However, if you live in a poor community with a school that struggles to get by on the contributions of the impoverished local tax base, then the state may be gunning for you.

In my home state of Pennsylvania this has happened numerous times: Duquesne, Chester Upland and Philadelphia spring immediately to mind. In fact, Philly schools have been under control of the State Recovery Commission almost as long as Newark. At the same time Newark students were settling in for their second night in Anderson’s office, the Philadelphia SRC was having citizens arrested for protesting the state-appointed directors decision to expand charter schools.

What gives these people the right to take over our schools?

Poverty.

The excuse is always that the democratically-elected school board didn’t manage the district’s finances well enough. That’s why there were dwindling services for students.

However, the truth is more simple. School directors weren’t able to get blood from a stone. While rich districts rely heavily on a fat tax base that could support whatever services their children need, poor ones limp by. The state and federal government – seeing the trouble our poor districts are in – have a responsibility to come forward and provide financial assistance. After all, every child in this country has the right to a free and appropriate public school education. This doesn’t change just because your folks are poor.

But instead of facing up to their responsibilities, the state and federal government have used this monetary crisis to steal control of the poorest public schools.

And what’s worse, they haven’t improved the quality of services for students under their care! Instead they make sure any moderate increase in funding gets siphoned off to the corporate education reform movement before it ever reaches kids.

The standardized testing industry has increased 57% in the last three years alone to a $2.5 billion a year market. And that doesn’t even count the billions more being raked in by textbook companies (many of them are the same ones producing and grading the tests) with test prep materials and Common Core.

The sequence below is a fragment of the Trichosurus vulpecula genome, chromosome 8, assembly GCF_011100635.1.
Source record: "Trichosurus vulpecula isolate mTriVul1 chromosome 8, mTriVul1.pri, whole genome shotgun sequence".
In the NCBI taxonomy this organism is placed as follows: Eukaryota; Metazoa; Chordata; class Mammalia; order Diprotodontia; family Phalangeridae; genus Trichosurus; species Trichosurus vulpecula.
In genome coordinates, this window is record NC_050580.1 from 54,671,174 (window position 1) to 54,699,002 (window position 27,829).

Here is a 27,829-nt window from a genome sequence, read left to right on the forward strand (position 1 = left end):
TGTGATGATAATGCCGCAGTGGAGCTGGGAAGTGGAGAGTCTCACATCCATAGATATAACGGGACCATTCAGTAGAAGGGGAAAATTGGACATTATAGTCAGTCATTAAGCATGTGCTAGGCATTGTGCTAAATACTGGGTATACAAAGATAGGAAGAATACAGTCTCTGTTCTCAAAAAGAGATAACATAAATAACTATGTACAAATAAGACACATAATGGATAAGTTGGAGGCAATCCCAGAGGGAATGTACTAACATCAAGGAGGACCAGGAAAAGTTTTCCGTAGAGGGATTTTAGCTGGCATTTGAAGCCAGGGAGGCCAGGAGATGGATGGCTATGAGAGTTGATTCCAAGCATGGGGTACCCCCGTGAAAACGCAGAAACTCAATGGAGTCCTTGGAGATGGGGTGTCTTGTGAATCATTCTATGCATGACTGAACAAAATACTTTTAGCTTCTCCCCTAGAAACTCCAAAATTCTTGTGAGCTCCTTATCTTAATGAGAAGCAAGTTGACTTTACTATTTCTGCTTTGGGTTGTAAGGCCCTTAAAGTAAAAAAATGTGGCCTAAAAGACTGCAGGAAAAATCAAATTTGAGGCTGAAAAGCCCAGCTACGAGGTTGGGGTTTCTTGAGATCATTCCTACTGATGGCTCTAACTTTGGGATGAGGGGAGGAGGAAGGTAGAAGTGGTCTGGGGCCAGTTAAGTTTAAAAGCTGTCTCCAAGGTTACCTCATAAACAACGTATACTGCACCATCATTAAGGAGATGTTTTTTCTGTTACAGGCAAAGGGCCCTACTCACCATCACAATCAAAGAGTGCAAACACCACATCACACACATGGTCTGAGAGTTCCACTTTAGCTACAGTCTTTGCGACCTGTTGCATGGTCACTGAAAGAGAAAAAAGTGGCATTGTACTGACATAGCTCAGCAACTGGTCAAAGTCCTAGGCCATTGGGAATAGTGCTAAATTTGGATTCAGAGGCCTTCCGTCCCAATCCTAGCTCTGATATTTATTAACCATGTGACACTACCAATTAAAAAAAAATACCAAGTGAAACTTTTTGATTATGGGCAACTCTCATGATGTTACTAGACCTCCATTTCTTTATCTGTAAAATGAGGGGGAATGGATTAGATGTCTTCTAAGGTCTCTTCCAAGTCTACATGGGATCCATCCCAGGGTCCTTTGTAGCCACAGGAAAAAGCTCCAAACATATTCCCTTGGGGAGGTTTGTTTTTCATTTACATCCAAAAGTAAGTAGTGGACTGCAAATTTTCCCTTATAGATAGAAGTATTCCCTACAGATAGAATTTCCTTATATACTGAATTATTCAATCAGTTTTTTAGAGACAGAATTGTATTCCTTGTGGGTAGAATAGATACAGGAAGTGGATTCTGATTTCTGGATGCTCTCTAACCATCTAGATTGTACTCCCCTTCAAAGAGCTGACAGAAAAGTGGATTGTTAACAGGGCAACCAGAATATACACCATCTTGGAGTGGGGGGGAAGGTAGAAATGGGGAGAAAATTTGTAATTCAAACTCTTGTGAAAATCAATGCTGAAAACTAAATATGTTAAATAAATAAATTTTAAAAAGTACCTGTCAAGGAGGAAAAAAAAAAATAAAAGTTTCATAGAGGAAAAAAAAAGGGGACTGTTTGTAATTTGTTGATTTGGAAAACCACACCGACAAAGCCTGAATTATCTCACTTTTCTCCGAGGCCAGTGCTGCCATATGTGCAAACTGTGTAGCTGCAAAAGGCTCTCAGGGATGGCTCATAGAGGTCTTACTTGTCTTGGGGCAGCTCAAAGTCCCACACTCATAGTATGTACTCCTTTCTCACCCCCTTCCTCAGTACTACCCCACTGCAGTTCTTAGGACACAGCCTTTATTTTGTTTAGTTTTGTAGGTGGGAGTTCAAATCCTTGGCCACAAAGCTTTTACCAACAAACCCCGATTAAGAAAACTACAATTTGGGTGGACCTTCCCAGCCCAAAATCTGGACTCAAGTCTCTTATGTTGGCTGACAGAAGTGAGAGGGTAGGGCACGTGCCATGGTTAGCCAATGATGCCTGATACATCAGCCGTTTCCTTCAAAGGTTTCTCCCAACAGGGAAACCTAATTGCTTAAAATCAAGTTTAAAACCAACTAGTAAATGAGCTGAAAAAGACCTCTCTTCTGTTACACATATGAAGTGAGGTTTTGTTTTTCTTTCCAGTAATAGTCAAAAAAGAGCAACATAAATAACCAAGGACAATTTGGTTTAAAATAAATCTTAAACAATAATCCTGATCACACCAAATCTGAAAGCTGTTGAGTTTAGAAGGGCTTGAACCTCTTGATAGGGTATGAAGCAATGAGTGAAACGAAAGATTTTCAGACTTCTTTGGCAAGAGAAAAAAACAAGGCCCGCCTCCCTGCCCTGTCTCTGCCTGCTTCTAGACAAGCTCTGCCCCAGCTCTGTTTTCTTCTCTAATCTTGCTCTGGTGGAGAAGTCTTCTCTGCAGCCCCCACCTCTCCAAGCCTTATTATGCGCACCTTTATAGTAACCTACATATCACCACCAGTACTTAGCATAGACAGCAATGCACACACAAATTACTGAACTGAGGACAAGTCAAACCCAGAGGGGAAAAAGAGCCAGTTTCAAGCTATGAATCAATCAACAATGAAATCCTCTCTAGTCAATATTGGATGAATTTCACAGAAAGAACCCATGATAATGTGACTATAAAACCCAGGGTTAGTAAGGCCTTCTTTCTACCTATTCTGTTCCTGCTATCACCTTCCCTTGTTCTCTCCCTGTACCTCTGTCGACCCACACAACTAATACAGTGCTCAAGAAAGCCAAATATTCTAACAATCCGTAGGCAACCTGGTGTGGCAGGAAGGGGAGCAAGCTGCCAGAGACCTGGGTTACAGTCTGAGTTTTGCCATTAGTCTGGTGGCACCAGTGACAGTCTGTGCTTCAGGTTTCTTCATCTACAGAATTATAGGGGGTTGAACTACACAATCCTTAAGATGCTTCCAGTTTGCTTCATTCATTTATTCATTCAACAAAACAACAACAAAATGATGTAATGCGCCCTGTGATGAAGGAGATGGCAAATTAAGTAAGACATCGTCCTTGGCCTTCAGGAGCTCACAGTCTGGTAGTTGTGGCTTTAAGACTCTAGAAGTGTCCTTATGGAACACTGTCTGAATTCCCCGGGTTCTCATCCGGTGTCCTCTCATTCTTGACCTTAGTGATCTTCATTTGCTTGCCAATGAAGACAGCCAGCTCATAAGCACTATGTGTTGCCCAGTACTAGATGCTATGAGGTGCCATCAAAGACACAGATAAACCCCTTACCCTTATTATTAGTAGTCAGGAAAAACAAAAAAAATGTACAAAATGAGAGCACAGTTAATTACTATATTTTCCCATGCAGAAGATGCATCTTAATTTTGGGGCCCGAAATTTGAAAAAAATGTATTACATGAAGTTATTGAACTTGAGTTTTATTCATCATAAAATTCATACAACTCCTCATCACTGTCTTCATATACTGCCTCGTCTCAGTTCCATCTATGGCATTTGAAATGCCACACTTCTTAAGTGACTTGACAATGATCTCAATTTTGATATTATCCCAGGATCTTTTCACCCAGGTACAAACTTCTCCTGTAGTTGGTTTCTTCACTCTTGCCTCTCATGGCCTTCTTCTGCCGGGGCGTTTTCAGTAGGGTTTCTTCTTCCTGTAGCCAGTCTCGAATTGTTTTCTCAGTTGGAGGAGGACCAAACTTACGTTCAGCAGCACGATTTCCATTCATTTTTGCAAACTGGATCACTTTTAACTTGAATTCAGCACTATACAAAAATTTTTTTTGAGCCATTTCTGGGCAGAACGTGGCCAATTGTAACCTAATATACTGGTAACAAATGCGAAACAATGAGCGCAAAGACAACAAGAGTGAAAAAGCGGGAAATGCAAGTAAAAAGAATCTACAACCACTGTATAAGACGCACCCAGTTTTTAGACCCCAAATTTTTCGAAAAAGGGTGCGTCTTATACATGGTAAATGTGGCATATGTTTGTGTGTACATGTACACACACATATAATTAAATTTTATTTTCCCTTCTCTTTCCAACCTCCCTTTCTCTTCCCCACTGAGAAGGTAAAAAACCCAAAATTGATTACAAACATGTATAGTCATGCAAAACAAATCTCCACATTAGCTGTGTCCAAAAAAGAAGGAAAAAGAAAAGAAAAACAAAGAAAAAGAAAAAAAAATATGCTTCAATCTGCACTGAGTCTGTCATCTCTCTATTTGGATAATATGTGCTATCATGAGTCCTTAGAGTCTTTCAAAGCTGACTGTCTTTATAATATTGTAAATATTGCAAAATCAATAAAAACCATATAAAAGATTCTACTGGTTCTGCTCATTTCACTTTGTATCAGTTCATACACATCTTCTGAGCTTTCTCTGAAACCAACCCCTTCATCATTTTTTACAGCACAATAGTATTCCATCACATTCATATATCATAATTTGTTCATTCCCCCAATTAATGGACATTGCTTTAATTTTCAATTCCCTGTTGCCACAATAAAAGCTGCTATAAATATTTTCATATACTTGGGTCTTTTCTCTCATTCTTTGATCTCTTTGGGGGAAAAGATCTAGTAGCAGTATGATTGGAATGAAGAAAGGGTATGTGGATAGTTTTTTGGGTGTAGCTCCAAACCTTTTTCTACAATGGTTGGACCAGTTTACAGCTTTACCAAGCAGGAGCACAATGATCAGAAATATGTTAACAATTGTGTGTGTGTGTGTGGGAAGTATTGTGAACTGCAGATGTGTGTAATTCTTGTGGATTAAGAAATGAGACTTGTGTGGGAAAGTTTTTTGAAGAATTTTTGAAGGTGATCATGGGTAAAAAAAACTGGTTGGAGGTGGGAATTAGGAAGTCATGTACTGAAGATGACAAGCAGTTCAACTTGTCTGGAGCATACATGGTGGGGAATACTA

So why does the state and federal government unconstitutionally swipe away local control from people living in poor districts?

Because they can make money off of it!

This is exactly the abomination that the Newark Student Union is shinning light on.

Five years ago, Newark Schools received a $100 million gift from Facebook’s Mark Zuckerberg to turn around the district. The project is called One Newark. The director is Anderson.

However, instead of turning the district around, it has been responsible for closing or relocating schools, opening new charter schools and displacing staff. And no improvement to district services!

Where’s the money going? Here’s a hint: Anderson has been sharply criticized for spending $37 million on consulting fees to prominent factory school reformers.

It’s time to end the practice of public school takeovers. There is no good reason for the state or federal government to snatch away our local schools. This is clearly a violation of the almost every state constitution (including New Jersey and Pennsylvania’s) and the rights of citizens and students. Public schools should remain public.

This is what our children are trying to tell us there in Cami Anderson’s office.

As they continue for a third night, I find myself with two distinct opposite emotions.

I feel an overwhelming shame for my generation. We have let greed get the better of us. How dare we trample the future of countless generations of children for financial gain! When I think of people like Anderson and ex-Mayor Cory Booker, people like my own ex-Governor Tom Corbett, I want to throw up.

However, at the same time I’m also filled with such immense hope! These children have shown us that we can be so much more than the sum of our base natures! We can overcome our menial immediate needs and put the suffering of others over that of ourselves!

I can’t express enough the joy and admiration I have for the members of the Newark Student Union! They represent the future we might attain – if only us adults will let them shine!


UPDATE: The sit-in ended after three days when Anderson met with students. They continue to call for her resignation.

This article was also published on the Badass Teachers Association blog.